Will Life Be Worth Living in a World Without Work? Technological Unemployment and the Meaning of Life

Science and Engineering Ethics 23 (1):41-64 (2017)
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Abstract

Suppose we are about to enter an era of increasing technological unemployment. What implications does this have for society? Two distinct ethical/social issues would seem to arise. The first is one of distributive justice: how will the efficiency gains from automated labour be distributed through society? The second is one of personal fulfillment and meaning: if people no longer have to work, what will they do with their lives? In this article, I set aside the first issue and focus on the second. In doing so, I make three arguments. First, I argue that there are good reasons to embrace non-work and that these reasons become more compelling in an era of technological unemployment. Second, I argue that the technological advances that make widespread technological unemployment possible could still threaten or undermine human flourishing and meaning, especially if they do not remain confined to the economic sphere. And third, I argue that this threat could be contained if we adopt an integrative approach to our relationship with technology. In advancing these arguments, I draw on three distinct literatures: the literature on technological unemployment and workplace automation; the antiwork critique—which I argue gives reasons to embrace technological unemployment; and the philosophical debate about the conditions for meaning in life—which I argue gives reasons for concern.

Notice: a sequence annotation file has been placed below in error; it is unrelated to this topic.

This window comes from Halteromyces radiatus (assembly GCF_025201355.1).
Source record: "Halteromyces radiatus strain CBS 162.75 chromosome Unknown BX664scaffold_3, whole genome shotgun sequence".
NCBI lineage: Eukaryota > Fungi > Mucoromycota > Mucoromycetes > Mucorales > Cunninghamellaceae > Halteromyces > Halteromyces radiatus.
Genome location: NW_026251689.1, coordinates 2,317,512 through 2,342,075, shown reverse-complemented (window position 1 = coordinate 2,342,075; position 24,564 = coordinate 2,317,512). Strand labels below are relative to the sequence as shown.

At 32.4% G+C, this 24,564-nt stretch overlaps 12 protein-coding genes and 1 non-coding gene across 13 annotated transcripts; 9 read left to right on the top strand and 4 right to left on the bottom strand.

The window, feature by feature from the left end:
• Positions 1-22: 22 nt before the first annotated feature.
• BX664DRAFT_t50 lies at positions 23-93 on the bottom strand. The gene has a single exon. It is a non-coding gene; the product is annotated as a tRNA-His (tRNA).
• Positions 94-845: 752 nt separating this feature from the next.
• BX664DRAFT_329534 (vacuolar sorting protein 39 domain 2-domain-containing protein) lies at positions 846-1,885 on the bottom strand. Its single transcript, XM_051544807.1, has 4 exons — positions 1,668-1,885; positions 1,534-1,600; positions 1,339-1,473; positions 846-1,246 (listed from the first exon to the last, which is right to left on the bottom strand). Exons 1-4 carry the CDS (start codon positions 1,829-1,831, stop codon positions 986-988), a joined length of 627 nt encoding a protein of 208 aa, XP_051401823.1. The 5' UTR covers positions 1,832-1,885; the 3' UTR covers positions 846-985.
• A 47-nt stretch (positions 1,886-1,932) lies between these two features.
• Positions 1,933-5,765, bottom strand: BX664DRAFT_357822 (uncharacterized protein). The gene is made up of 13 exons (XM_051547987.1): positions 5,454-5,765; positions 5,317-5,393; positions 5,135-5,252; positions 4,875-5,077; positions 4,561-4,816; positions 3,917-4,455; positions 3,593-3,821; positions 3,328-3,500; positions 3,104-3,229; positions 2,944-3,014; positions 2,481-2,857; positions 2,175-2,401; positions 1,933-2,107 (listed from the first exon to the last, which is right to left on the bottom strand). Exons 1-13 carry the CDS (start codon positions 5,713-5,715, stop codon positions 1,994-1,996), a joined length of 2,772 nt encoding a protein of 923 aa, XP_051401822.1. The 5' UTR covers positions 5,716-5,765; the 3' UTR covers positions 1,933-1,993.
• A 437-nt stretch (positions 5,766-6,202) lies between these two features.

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John Danaher
University College, Galway

Citations of this work

The Philosophical Case for Robot Friendship.John Danaher - forthcoming - Journal of Posthuman Studies.
The Meaning of Life (Second Revised Edition).Thaddeus Metz - 2021 - Stanford Encyclopedia of Philosophy.
A Normative Meaning of Meaningful Work.Christopher Michaelson - 2019 - Journal of Business Ethics 170 (3):413-428.

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The Extended Mind.Richard Menary (ed.) - 2010 - Cambridge, MA, USA: MIT Press.
Meaning in Life and Why It Matters.Susan Wolf - 2010 - Princeton University Press.

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